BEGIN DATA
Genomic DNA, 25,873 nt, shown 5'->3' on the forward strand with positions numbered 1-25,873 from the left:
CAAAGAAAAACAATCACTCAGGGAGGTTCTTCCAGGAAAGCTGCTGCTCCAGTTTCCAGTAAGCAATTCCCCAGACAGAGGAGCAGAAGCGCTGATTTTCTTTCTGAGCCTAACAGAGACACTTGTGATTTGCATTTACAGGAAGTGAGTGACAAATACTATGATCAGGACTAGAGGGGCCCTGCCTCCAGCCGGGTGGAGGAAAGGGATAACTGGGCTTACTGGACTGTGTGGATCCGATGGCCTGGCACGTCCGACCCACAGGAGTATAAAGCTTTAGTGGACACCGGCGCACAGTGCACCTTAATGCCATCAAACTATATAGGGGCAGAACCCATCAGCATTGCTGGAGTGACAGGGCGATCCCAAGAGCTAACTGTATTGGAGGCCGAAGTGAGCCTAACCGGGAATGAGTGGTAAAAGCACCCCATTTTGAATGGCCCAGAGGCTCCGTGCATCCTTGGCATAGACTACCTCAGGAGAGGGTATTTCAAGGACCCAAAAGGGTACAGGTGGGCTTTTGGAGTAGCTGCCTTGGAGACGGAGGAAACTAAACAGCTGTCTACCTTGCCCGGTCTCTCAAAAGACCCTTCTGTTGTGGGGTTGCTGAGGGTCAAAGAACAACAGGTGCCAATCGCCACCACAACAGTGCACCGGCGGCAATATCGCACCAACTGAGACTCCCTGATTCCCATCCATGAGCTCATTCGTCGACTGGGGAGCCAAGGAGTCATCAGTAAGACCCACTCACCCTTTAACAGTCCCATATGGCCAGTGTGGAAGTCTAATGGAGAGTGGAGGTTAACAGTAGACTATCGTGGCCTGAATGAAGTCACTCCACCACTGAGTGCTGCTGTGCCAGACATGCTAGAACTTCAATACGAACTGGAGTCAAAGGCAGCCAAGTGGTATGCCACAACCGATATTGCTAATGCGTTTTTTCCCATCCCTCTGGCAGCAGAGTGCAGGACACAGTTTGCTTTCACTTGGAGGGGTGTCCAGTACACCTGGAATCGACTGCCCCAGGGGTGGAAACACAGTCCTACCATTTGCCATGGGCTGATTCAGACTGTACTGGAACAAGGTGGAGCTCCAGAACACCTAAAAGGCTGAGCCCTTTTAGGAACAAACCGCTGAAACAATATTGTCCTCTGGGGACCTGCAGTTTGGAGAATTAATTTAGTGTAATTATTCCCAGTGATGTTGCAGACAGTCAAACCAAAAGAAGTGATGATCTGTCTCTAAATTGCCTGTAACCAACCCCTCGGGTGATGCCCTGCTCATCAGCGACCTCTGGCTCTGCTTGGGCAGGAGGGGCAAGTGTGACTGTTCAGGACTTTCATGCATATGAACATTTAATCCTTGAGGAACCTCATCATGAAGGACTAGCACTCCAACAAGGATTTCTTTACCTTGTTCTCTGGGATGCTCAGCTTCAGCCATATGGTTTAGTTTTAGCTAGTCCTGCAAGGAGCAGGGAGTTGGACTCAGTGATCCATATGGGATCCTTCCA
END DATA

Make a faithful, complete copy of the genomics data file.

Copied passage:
Genomic DNA, 25,873 nt, shown 5'->3' on the forward strand with positions numbered 1-25,873 from the left:
CAAAGAAAAACAATCACTCAGGGAGGTTCTTCCAGGAAAGCTGCTGCTCCAGTTTCCAGTAAGCAATTCCCCAGACAGAGGAGCAGAAGCGCTGATTTTCTTTCTGAGCCTAACAGAGACACTTGTGATTTGCATTTACAGGAAGTGAGTGACAAATACTATGATCAGGACTAGAGGGGCCCTGCCTCCAGCCGGGTGGAGGAAAGGGATAACTGGGCTTACTGGACTGTGTGGATCCGATGGCCTGGCACGTCCGACCCACAGGAGTATAAAGCTTTAGTGGACACCGGCGCACAGTGCACCTTAATGCCATCAAACTATATAGGGGCAGAACCCATCAGCATTGCTGGAGTGACAGGGCGATCCCAAGAGCTAACTGTATTGGAGGCCGAAGTGAGCCTAACCGGGAATGAGTGGTAAAAGCACCCCATTTTGAATGGCCCAGAGGCTCCGTGCATCCTTGGCATAGACTACCTCAGGAGAGGGTATTTCAAGGACCCAAAAGGGTACAGGTGGGCTTTTGGAGTAGCTGCCTTGGAGACGGAGGAAACTAAACAGCTGTCTACCTTGCCCGGTCTCTCAAAAGACCCTTCTGTTGTGGGGTTGCTGAGGGTCAAAGAACAACAGGTGCCAATCGCCACCACAACAGTGCACCGGCGGCAATATCGCACCAACTGAGACTCCCTGATTCCCATCCATGAGCTCATTCGTCGACTGGGGAGCCAAGGAGTCATCAGTAAGACCCACTCACCCTTTAACAGTCCCATATGGCCAGTGTGGAAGTCTAATGGAGAGTGGAGGTTAACAGTAGACTATCGTGGCCTGAATGAAGTCACTCCACCACTGAGTGCTGCTGTGCCAGACATGCTAGAACTTCAATACGAACTGGAGTCAAAGGCAGCCAAGTGGTATGCCACAACCGATATTGCTAATGCGTTTTTTCCCATCCCTCTGGCAGCAGAGTGCAGGACACAGTTTGCTTTCACTTGGAGGGGTGTCCAGTACACCTGGAATCGACTGCCCCAGGGGTGGAAACACAGTCCTACCATTTGCCATGGGCTGATTCAGACTGTACTGGAACAAGGTGGAGCTCCAGAACACCTAAAAGGCTGAGCCCTTTTAGGAACAAACCGCTGAAACAATATTGTCCTCTGGGGACCTGCAGTTTGGAGAATTAATTTAGTGTAATTATTCCCAGTGATGTTGCAGACAGTCAAACCAAAAGAAGTGATGATCTGTCTCTAAATTGCCTGTAACCAACCCCTCGGGTGATGCCCTGCTCATCAGCGACCTCTGGCTCTGCTTGGGCAGGAGGGGCAAGTGTGACTGTTCAGGACTTTCATGCATATGAACATTTAATCCTTGAGGAACCTCATCATGAAGGACTAGCACTCCAACAAGGATTTCTTTACCTTGTTCTCTGGGATGCTCAGCTTCAGCCATATGGTTTAGTTTTAGCTAGTCCTGCAAGGAGCAGGGAGTTGGACTCAGTGATCCATATGGGATCCTTCCA